“We just want our love received. As a baby, we are loved and our love is received.”

“Presence is just Pre-essence. Get out the way and be present”.

“Offer each other presents. Offer presence.”

“The Universe only blesses”.

And lastly, “Receiving yourself after taking a breath.”

This is the practise done when cued to midnfulness. Ground, get into your body and then see how you feel. Take a breath, maintain your energy and receive yourself.

I’ve not heard that phrase before but it struck me quite strongly. I can receive myself. Just as I am. Take a breath, and accept/receive myself.


While I was there, I wrote a diary. Not a diary on lined paper in sentences. Scribbles of feeling, thoughts, notations.

For example, one page says:

 “Saturday. Feeling versus acting. Worked counter – money, complaints, refunds, choc bars, teas, water, muesli, fruit. “feel sad but can still smile & be friendly”. Fragile + feeling ill – eyes, head, stomach. Jacket, cous cous, roll. Phone charge. Nap! Shower. Naked man. Pancake!!! Ritual sparklers. “other languages say ‘I have sadness’ which doesn’t define their being” (e.g. Spanish). I owe Hannah £6.50. feel body need sleep + ;left music. I don’t have a kissing-cheek friend. Bellydance show.  Began panic- got into rhythm.”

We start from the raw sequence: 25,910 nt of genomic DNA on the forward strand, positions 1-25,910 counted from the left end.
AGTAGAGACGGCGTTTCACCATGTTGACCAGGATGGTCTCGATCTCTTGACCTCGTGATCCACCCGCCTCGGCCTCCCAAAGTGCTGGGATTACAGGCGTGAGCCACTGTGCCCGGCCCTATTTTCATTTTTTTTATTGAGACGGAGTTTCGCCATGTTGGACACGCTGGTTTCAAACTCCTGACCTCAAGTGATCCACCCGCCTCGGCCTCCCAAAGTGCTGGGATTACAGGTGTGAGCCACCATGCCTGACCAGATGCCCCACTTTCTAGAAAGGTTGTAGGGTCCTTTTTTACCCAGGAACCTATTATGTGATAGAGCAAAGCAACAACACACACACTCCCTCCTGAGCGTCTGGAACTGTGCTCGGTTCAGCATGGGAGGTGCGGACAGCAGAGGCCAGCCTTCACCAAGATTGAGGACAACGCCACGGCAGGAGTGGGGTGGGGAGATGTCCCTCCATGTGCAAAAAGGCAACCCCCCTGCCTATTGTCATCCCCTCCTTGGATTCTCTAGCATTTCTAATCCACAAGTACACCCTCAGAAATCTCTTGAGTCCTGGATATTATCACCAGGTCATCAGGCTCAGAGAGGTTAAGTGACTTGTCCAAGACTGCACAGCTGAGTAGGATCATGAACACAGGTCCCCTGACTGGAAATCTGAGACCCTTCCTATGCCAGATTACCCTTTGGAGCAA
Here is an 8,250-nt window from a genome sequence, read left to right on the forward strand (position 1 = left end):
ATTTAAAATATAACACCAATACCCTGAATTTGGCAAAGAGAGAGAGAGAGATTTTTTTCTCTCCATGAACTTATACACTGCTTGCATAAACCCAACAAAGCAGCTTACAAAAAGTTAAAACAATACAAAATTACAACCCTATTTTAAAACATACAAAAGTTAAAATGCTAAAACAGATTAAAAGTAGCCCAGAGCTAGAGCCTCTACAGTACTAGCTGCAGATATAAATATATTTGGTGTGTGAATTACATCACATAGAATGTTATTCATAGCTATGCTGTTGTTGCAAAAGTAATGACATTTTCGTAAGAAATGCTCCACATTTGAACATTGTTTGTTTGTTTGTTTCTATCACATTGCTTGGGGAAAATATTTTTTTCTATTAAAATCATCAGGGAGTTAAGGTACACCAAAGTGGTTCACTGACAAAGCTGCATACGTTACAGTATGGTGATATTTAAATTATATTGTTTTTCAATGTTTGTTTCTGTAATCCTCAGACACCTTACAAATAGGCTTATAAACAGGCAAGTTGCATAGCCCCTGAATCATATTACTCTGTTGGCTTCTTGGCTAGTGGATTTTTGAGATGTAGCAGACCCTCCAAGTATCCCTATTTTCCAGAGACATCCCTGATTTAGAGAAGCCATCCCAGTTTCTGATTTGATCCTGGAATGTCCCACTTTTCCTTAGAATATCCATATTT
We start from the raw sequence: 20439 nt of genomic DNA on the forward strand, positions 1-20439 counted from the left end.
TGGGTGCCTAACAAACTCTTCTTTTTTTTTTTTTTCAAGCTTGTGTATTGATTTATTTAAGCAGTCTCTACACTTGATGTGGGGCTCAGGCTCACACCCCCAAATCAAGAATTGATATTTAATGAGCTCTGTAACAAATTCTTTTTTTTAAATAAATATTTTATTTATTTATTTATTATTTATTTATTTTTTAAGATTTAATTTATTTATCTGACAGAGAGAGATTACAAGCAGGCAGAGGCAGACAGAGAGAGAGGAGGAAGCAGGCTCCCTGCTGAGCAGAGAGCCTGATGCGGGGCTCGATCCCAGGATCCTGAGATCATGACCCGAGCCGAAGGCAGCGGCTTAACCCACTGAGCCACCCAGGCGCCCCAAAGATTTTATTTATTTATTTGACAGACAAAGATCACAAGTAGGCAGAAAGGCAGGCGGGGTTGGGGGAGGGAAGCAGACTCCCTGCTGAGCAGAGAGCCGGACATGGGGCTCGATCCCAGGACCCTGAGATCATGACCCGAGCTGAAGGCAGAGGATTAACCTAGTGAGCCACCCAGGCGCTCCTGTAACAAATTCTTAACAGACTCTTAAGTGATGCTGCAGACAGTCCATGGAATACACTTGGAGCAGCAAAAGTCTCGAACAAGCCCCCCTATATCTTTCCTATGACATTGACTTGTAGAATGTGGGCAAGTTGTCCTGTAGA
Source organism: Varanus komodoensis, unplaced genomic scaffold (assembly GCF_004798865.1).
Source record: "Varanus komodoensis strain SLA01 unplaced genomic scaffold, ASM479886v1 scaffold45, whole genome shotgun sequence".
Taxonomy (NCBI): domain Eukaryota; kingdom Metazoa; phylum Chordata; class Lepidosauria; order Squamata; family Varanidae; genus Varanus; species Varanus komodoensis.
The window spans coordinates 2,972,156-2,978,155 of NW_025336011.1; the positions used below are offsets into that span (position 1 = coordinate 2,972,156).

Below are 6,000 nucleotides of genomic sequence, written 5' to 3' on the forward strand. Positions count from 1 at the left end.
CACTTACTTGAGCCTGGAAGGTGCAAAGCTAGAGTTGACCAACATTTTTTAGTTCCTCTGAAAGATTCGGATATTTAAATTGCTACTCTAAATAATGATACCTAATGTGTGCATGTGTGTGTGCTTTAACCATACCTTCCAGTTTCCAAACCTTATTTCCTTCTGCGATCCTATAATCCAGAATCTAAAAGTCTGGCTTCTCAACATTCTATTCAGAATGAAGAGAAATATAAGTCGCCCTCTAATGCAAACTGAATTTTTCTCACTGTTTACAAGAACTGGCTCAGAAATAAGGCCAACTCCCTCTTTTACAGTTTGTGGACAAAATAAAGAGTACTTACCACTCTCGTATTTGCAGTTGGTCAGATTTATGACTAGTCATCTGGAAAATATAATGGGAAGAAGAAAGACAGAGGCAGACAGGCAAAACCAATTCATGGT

That’s enough for me to know what I did that day. At the café we were told to be mindful of how we feel, but that we had a choice to act as we wanted. Hannah and I were spoken to by a random naked man as we walked through one field; very odd/new experience for us both. I noticed a lot of friends just kiss each other on the cheek while giving hugs. I know what I did on shift, what I did after – music, bellydance show & the ritual. I have pancakes, jacket potato, cous cous and a bread roll. And so on.

I want to keep this documentation up if I can. I’ve not been good at it in the past; and it’s essentially what I tell Phil each evening so maybe that’s enough; now I’m back. We’ll have to see how it goes and how I feel about it.


I attended Introduction to Tribal Bellydance, Instinctual Body, and part of Creative Movement 1: Balancing Yin and Yang. I remember how much I love to dance and that I don’t do it much a University for fear for being too loud/people hearing. However, it used to be a really big part of my life, my practise and I want it back. So I hope I can reclaim that a little. I’m going to look at more formal classes and see if anything sparks my interest and until I find something, commit to dancing once a week for a minimum of ten minutes.


Wow, that was longer than I expected. I’ll be writing a couple more pieces about my experiences at Buddhafield, but those are the really important aspects I want to bring home in some form. I’m planning to add a checking-in process into my morning ritual, to listen and receive my body, to dance regularly and to document something in some way.

In light,